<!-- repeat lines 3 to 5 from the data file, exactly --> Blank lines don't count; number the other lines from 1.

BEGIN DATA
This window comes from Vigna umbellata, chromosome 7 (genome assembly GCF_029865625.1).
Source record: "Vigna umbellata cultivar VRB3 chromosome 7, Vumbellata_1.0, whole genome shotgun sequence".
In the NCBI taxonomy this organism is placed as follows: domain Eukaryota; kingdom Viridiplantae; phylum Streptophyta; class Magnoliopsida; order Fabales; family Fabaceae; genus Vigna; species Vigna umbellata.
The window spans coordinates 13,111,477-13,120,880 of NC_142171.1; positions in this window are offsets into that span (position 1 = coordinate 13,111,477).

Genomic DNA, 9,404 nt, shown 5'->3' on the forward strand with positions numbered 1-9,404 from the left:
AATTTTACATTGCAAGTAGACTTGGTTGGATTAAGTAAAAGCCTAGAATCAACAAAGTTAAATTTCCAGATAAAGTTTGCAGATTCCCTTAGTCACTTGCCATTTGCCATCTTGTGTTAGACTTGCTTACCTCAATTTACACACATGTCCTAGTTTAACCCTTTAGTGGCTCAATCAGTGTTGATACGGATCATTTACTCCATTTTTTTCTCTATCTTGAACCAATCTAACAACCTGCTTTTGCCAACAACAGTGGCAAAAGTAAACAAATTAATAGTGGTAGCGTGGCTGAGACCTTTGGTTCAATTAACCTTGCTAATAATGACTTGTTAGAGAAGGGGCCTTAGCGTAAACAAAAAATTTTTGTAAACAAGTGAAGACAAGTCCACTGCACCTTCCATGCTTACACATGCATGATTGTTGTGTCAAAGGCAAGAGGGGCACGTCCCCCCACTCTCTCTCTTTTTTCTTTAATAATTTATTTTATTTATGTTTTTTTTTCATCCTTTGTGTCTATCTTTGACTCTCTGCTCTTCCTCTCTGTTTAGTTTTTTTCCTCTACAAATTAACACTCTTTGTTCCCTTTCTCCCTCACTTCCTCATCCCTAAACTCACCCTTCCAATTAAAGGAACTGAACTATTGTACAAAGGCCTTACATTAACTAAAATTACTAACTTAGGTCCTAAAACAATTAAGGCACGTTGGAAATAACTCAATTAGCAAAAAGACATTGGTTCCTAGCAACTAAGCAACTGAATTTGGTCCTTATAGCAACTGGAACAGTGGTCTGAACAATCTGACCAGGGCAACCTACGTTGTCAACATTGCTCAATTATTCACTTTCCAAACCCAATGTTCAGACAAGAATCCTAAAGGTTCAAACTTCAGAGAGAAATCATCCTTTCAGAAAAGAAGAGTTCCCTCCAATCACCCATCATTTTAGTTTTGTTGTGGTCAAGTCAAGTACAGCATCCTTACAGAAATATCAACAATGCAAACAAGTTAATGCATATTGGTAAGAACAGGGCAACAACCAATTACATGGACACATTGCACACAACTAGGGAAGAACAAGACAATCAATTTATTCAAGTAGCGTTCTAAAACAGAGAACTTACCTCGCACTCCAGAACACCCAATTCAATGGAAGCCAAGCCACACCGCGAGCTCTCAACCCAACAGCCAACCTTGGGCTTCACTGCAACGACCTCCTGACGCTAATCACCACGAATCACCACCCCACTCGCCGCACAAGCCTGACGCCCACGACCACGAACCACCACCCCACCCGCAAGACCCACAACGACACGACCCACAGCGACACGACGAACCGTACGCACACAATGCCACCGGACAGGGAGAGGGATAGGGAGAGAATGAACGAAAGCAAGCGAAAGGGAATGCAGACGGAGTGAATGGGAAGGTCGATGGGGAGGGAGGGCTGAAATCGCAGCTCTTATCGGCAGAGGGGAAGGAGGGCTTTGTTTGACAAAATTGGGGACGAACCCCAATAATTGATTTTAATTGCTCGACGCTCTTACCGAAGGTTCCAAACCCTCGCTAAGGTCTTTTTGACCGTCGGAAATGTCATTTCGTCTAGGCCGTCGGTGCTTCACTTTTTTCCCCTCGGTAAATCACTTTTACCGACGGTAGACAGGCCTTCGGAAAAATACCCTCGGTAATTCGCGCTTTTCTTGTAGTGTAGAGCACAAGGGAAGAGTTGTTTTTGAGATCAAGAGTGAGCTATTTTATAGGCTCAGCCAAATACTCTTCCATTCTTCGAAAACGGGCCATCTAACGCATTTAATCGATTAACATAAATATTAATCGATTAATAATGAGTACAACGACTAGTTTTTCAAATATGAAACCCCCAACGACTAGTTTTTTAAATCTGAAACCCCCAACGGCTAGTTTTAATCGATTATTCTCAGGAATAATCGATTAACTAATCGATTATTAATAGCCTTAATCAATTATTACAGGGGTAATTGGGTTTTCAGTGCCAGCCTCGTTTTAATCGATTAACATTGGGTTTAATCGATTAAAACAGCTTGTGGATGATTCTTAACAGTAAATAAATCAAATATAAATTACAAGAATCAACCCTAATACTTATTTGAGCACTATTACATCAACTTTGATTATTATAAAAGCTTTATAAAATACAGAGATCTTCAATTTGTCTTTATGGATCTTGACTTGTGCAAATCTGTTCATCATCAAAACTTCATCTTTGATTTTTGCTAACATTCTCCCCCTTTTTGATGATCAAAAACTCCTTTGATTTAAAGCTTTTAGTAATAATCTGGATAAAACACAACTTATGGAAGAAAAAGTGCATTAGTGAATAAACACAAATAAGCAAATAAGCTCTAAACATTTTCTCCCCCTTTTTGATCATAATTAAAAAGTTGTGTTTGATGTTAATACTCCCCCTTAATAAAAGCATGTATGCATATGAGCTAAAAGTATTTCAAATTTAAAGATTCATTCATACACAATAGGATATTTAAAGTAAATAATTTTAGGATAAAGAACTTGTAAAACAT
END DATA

In the NCBI taxonomy this organism is placed as follows: domain Eukaryota; kingdom Viridiplantae; phylum Streptophyta; class Magnoliopsida; order Fabales; family Fabaceae; genus Vigna; species Vigna umbellata.
The window spans coordinates 13,111,477-13,120,880 of NC_142171.1; positions in this window are offsets into that span (position 1 = coordinate 13,111,477).

Genomic DNA, 9,404 nt, shown 5'->3' on the forward strand with positions numbered 1-9,404 from the left: